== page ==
FEMA responds to coronavirus pandemic, prepares for hurricane season

Reporter: Rich Kolko Writer: Jack Lowenstein
Published: Updated:
Robert Samaan, deputy regional administrator with FEMA. Credit: WINK News.

We spoke to FEMA about how it’s responding to the coronavirus pandemic while also gearing up for hurricane season.

“FEMA’s mission is to help people before, during and after disasters regardless of what is going on at the present,” said Robert Samaan, the deputy regional administrator for FEMA. “We’re here for the people of Southwest Florida.”

For the first time in history, there’s a declared disaster in all 50 states and Washington D.C. because of the coronavirus pandemic.

So what does that mean for FEMA’s ability to respond after a hurricane?

Despite the complications of operating in the COVID-19 environment, FEMA has to prepare for hurricane season.

“We’re no strangers having to respond to multiple disasters at one time,” Samaan said.

And during the pandemic, FEMA is adapting in real time like many others.

“Our goal is to not let the mission suffer for anything,” Samaan said. “That’s always our goal.”

Samaan told WINK News FEMA is taking a number of steps to perform its duties while enhancing its mission during a time such as this.

“We are instituting telework, the employees that need to come in here to our regional response coordination center or the employees that are going out to the state EOCs,” Samaan said. “We’re issuing masks, instituting social distancing.”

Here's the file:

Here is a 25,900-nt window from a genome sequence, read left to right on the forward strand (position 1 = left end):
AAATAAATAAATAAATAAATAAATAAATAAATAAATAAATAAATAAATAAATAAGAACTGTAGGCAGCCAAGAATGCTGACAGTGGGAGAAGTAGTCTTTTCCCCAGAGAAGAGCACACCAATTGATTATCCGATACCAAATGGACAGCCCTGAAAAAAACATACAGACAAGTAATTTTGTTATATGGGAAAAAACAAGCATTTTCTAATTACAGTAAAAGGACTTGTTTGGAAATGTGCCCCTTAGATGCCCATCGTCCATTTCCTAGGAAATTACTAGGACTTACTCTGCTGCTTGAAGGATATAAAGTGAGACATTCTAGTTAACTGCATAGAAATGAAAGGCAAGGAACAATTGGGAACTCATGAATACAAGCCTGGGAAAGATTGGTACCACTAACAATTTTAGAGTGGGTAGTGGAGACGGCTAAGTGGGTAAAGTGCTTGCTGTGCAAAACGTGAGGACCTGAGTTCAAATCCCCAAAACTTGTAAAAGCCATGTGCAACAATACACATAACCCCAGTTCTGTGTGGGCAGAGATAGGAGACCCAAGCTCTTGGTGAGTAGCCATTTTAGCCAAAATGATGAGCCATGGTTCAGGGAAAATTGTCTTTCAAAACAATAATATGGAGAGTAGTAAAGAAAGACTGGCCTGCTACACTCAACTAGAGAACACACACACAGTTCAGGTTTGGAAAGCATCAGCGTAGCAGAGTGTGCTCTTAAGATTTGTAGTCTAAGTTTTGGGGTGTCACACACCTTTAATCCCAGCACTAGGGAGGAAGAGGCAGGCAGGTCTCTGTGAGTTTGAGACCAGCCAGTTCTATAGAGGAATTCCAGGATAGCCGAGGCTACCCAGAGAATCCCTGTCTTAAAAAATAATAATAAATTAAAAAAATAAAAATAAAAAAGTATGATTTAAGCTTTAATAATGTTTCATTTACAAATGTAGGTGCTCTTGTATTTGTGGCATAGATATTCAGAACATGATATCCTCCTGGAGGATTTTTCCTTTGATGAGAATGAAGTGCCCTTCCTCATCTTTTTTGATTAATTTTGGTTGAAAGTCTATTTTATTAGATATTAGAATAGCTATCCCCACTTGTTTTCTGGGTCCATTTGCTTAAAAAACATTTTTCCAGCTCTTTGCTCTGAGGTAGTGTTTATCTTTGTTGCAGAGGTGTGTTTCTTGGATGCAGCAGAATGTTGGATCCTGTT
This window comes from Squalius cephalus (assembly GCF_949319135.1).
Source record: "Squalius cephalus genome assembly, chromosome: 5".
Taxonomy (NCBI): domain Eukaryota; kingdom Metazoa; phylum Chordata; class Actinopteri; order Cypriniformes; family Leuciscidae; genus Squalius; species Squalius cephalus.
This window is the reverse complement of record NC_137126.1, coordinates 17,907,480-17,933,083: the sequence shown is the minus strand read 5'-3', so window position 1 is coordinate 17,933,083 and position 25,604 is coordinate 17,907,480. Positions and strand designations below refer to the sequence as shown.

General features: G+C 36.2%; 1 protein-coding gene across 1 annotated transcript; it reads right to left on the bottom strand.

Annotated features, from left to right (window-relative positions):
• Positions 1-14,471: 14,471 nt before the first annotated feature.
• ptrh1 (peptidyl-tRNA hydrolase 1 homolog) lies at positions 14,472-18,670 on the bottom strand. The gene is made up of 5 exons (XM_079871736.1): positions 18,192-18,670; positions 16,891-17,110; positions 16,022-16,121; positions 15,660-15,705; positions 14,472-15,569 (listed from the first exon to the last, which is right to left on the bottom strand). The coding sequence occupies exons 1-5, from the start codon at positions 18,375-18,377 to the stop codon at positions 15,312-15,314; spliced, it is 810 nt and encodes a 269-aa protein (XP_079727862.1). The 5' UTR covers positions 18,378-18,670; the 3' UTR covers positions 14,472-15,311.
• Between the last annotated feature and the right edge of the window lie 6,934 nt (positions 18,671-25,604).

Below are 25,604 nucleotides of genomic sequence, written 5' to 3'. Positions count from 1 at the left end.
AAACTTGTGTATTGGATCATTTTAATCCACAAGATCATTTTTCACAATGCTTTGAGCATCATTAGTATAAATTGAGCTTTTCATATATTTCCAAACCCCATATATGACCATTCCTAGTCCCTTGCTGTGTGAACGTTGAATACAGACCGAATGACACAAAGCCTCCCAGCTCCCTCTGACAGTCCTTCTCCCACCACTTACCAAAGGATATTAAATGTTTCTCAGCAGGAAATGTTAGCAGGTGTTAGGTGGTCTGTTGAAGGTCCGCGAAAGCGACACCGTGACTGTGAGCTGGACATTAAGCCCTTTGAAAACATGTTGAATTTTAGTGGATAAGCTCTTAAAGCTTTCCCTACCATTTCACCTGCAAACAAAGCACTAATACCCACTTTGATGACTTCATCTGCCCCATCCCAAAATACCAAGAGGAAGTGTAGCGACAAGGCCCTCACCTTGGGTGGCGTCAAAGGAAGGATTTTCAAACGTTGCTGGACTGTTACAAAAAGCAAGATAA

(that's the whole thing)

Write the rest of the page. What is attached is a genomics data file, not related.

Still, FEMA needs to get ready for hurricane season, and that means coordination and logistics, from regular planning calls to state emergency centers, to assuring the regional logistics warehouses are fully stocked with food, water and lifesaving supplies.

“People that are working hard day and night to get the right resources to the right places at the right time,” Samaan said.

And FEMA stresses, while it’s preparing, people should too.

“Make sure you are financially prepared by checking your insurance coverage and making sure if you live in a flood zone that you have flood insurance,” Samaan said. “Looking at Ready.gov to prepare a family readiness plan, getting a kit, those kind of things.”

FEMA stresses, if a big storm were to hit, it has the ability to pool resources from all around the country to respond appropriately. FEMA says responding to COVID-19 is its biggest operation ever, with all 10 FEMA regions involved.

“At the end of the day, the preparedness message is the preparedness message that we preach every year,” Samaan said.


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